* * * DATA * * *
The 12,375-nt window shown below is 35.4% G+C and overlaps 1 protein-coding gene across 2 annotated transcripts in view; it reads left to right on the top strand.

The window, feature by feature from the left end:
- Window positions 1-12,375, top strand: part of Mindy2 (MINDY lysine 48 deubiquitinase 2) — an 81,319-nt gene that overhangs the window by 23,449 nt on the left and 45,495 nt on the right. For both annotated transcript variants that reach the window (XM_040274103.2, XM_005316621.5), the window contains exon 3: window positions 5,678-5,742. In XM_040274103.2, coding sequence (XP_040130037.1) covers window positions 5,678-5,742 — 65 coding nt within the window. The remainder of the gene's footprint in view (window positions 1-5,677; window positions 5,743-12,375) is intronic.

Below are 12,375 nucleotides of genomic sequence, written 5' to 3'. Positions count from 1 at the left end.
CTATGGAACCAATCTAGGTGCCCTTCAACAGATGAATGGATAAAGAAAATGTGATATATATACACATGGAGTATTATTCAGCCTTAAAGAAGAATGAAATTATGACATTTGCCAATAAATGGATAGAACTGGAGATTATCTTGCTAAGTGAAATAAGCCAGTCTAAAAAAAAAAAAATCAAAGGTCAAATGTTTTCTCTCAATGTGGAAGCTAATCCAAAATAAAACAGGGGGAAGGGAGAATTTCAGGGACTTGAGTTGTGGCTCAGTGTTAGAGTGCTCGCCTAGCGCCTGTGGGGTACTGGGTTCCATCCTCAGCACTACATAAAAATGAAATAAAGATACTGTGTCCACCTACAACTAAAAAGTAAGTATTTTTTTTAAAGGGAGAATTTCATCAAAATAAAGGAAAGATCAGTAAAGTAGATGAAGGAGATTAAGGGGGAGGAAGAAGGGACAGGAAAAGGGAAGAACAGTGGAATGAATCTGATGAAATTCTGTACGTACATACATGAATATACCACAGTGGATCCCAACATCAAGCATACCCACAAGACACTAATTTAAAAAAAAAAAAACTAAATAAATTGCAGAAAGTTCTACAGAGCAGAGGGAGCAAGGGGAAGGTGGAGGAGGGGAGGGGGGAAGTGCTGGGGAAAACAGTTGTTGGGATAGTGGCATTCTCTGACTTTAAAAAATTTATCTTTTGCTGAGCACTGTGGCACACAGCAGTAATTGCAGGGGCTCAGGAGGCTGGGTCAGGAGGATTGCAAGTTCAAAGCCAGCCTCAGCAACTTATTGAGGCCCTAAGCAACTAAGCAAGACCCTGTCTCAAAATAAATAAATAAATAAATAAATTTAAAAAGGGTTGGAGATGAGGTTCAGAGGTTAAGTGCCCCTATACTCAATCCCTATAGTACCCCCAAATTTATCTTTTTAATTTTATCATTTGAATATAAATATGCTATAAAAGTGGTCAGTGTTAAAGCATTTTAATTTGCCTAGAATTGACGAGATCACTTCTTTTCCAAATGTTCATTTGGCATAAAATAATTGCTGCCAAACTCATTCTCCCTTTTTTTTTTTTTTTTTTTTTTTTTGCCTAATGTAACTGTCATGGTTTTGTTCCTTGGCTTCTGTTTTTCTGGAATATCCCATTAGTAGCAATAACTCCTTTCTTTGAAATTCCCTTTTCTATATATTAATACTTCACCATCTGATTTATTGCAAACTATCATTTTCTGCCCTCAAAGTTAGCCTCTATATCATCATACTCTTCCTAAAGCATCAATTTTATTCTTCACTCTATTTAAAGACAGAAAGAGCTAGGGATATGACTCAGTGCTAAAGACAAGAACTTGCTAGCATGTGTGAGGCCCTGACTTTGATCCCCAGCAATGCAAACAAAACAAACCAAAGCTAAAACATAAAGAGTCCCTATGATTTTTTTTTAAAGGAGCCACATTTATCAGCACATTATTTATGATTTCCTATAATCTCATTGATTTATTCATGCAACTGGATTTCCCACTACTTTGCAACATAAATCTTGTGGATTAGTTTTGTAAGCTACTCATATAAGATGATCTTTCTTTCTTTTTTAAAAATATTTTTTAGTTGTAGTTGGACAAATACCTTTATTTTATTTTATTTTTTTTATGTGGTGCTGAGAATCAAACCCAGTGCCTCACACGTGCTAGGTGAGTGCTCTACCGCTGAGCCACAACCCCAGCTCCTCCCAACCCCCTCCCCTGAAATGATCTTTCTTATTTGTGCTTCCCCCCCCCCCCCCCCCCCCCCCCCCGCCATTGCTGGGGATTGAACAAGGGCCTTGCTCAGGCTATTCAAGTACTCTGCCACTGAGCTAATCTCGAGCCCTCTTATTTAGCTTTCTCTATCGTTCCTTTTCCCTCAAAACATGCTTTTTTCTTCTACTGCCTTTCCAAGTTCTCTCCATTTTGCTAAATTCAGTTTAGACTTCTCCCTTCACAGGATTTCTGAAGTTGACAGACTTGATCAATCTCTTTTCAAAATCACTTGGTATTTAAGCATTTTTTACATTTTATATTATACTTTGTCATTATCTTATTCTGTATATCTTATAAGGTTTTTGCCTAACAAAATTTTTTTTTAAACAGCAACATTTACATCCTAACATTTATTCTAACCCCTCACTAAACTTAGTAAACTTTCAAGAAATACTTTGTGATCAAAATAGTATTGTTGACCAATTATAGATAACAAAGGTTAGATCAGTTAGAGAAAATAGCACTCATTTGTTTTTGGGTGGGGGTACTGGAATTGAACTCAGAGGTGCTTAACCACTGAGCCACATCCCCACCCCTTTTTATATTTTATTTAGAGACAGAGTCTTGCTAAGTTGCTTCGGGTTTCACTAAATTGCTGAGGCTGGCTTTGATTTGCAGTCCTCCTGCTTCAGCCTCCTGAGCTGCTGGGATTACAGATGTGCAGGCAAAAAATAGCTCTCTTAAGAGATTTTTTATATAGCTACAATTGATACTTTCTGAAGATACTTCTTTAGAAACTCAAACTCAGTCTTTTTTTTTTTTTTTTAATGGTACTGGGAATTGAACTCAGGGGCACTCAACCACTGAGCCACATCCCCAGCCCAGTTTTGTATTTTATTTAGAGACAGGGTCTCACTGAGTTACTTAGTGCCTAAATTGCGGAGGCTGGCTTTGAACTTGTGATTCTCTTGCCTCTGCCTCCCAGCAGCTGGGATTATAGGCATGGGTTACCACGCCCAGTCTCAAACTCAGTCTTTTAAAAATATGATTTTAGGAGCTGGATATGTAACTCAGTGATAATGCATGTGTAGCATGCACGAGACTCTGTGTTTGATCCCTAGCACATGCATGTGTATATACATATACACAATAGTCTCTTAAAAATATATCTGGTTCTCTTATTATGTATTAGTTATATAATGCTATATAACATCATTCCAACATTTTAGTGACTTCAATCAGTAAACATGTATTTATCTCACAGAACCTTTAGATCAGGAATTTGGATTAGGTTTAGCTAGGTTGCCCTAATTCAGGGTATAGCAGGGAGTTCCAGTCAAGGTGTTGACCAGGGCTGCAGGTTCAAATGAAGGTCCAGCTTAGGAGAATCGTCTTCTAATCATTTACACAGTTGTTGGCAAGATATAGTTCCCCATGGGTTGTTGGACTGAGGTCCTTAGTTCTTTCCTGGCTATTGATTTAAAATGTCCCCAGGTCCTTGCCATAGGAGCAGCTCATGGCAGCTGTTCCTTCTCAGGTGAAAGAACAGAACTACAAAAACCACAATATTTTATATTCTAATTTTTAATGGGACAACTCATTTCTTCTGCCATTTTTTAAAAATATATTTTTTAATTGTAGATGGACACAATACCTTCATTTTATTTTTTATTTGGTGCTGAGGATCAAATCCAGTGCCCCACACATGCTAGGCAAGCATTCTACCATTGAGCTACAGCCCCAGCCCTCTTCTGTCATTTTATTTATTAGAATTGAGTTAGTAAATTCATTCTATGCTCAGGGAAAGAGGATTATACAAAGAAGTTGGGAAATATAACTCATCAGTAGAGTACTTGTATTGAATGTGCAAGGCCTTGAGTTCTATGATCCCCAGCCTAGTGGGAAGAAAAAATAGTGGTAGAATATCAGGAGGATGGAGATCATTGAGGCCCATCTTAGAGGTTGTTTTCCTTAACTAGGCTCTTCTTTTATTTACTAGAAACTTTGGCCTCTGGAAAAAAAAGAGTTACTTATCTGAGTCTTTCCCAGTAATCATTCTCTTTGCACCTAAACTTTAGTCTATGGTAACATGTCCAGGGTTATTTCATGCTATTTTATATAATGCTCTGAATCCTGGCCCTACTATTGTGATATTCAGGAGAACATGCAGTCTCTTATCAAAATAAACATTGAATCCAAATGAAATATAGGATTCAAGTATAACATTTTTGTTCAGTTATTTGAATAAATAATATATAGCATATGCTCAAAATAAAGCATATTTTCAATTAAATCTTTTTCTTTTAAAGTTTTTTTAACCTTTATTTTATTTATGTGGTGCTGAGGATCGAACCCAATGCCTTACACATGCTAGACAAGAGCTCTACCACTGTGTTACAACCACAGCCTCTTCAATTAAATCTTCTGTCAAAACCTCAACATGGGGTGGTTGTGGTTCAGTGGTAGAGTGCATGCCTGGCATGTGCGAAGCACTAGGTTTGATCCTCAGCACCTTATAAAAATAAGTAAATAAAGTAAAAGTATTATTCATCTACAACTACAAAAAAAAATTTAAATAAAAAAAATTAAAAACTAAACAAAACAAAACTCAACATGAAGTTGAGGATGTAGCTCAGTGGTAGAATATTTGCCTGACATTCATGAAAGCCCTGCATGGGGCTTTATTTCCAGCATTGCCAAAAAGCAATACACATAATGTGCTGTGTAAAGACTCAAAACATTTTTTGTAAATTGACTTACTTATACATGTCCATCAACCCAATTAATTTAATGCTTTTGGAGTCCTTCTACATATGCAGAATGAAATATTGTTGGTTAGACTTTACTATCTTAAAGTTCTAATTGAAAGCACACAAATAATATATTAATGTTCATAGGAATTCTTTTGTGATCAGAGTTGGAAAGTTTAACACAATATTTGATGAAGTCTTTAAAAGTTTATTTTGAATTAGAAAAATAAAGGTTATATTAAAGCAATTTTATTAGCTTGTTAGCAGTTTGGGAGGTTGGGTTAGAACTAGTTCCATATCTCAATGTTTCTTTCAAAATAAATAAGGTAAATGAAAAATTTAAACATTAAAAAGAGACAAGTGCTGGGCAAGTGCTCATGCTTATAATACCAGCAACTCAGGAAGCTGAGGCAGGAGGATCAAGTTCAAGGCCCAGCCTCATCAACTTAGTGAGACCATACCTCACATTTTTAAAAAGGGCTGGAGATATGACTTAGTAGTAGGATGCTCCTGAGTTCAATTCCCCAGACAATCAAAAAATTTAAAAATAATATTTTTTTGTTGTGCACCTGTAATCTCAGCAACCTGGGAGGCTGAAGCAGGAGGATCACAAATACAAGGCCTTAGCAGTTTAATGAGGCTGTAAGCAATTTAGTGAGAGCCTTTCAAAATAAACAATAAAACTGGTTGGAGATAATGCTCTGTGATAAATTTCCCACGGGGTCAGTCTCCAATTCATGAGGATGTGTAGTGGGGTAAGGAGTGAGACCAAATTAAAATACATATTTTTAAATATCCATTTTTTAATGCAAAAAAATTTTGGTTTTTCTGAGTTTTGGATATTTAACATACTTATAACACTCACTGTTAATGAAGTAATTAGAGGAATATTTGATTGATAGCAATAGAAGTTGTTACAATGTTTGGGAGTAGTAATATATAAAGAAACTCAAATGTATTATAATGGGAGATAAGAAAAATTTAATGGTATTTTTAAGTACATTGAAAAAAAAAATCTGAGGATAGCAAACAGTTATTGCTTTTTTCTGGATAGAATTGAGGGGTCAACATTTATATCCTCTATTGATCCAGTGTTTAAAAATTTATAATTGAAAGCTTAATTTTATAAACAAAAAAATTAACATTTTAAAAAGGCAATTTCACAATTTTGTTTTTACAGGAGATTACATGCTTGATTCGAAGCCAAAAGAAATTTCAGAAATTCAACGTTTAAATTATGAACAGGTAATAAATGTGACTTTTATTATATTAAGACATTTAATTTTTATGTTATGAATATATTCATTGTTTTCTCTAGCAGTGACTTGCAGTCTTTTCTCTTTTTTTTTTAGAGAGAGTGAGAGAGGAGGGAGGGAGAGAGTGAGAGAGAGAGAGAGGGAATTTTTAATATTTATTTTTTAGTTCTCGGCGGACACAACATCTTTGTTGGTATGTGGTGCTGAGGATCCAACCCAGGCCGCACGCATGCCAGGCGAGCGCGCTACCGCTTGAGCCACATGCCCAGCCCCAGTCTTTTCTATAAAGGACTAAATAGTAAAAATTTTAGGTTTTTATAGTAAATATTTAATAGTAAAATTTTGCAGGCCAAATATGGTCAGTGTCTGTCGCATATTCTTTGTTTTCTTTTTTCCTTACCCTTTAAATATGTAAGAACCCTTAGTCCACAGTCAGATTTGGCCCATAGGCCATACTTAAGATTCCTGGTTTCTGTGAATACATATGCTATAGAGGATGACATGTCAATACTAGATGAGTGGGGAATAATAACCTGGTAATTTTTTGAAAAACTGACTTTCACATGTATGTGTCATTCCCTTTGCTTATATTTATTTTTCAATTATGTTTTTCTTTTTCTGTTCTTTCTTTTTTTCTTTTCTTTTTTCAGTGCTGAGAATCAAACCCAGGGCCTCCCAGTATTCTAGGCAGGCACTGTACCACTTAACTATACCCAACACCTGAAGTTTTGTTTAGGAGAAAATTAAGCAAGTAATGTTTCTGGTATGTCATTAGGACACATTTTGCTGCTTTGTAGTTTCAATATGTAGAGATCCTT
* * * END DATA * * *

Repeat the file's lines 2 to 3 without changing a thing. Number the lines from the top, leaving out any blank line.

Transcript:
The window, feature by feature from the left end:
- Window positions 1-12,375, top strand: part of Mindy2 (MINDY lysine 48 deubiquitinase 2) — an 81,319-nt gene that overhangs the window by 23,449 nt on the left and 45,495 nt on the right. For both annotated transcript variants that reach the window (XM_040274103.2, XM_005316621.5), the window contains exon 3: window positions 5,678-5,742. In XM_040274103.2, coding sequence (XP_040130037.1) covers window positions 5,678-5,742 — 65 coding nt within the window. The remainder of the gene's footprint in view (window positions 1-5,677; window positions 5,743-12,375) is intronic.